Federal Watchdog Probes Buy Now, Pay Later Programs

The CFPB is asking Affirm, Klarna, Afterpay and others about their practices

Man shopping for shirts in clothing store
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Federal regulators want to find out whether the companies behind increasingly popular buy now, pay later programs are treating their customers fairly. 

The Consumer Financial Protection Bureau on Thursday sent orders requesting information to buy now, pay later (BNPL) services Affirm, Afterpay, Klarna, PayPal, and Zip. The bureau is attempting to determine whether customers using BNPL are building up excessive debt, whether the companies are skirting consumer protection laws that apply to financial products, and what companies are doing with the financial information they collect from customers.

“Buy now, pay later is the new version of the old layaway plan, but with modern, faster twists where the consumer gets the product immediately but gets the debt immediately too,” Rohit Chopra, director of the bureau, said in a statement. He said information collected from the five companies will be used to report to the public about industry practices and risks.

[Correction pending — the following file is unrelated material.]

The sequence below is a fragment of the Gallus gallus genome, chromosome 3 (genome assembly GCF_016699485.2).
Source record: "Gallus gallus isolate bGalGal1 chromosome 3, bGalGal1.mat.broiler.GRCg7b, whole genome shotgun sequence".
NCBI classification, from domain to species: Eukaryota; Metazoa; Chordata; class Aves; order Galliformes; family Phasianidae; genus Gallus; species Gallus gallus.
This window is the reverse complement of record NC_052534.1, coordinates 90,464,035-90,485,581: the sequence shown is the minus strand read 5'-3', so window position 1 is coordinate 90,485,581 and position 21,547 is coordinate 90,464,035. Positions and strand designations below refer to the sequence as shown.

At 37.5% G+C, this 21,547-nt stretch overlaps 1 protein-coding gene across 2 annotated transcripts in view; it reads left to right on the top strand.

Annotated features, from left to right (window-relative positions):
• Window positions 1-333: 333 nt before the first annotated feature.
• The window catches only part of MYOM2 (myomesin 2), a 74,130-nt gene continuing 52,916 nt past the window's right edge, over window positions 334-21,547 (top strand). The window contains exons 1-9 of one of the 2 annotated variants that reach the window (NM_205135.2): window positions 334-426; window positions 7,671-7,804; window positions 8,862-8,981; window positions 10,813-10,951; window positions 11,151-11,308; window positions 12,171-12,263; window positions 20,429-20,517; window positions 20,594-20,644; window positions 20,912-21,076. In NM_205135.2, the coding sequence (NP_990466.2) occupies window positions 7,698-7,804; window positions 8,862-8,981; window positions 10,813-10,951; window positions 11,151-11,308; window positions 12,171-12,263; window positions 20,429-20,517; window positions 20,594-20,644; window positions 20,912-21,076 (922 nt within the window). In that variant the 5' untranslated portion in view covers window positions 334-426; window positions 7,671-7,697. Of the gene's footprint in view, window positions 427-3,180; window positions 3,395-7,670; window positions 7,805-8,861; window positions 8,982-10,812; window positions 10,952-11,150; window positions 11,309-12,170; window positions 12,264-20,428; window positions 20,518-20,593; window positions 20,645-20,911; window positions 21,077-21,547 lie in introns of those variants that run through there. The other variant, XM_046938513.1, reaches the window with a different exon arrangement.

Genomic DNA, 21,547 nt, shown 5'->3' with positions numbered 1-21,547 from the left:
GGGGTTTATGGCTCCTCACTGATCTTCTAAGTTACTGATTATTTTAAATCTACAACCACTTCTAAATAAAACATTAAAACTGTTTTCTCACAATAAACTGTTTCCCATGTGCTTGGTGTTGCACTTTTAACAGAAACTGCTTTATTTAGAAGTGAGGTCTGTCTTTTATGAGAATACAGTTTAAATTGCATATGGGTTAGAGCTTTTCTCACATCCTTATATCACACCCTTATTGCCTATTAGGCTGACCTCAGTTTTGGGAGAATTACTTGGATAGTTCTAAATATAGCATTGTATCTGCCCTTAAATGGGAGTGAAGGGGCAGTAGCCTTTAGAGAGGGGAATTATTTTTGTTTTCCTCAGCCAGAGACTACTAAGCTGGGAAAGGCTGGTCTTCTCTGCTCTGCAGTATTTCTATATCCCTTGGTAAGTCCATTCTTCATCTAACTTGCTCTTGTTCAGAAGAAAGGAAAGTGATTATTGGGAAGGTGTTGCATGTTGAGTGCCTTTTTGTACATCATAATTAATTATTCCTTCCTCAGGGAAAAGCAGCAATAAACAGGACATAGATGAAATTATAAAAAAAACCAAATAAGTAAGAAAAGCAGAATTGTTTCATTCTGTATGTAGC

Buy now, pay later programs have become widely used alternatives to credit cards for customers who may not have the cash to pay upfront for expensive retail items. Like traditional layaway programs, customers typically make a down payment—about 25% in many cases—but, unlike layaways, the customer can take their purchase home that day, whether it be a pair of pants or a Peloton exercise bike. And while some repayment plans may be interest-free, unlike credit cards, failing to make a payment on time may incur a penalty—and recent studies show that many customers do in fact stumble when it comes to the “pay later” part.

Joseph Lynyak, a lawyer with Dorsey & Whitney and an expert on regulation who represents financial companies, said the bureau’s announcement was overreaching by implying something was wrong with the way BNPL companies do business, since it hadn’t offered any concrete evidence of that. However, he said, the bureau does have the authority to ask the questions due to its broad investigatory powers.

“They can target you and ask for your underwear as well as the underwear you wore two weeks ago,” he said. “Could they do it in a less accusatory manner? I would say yes, that would probably be a good idea.” 

Have a question, comment, or story to share? You can reach Diccon at dhyatt@thebalance.com.

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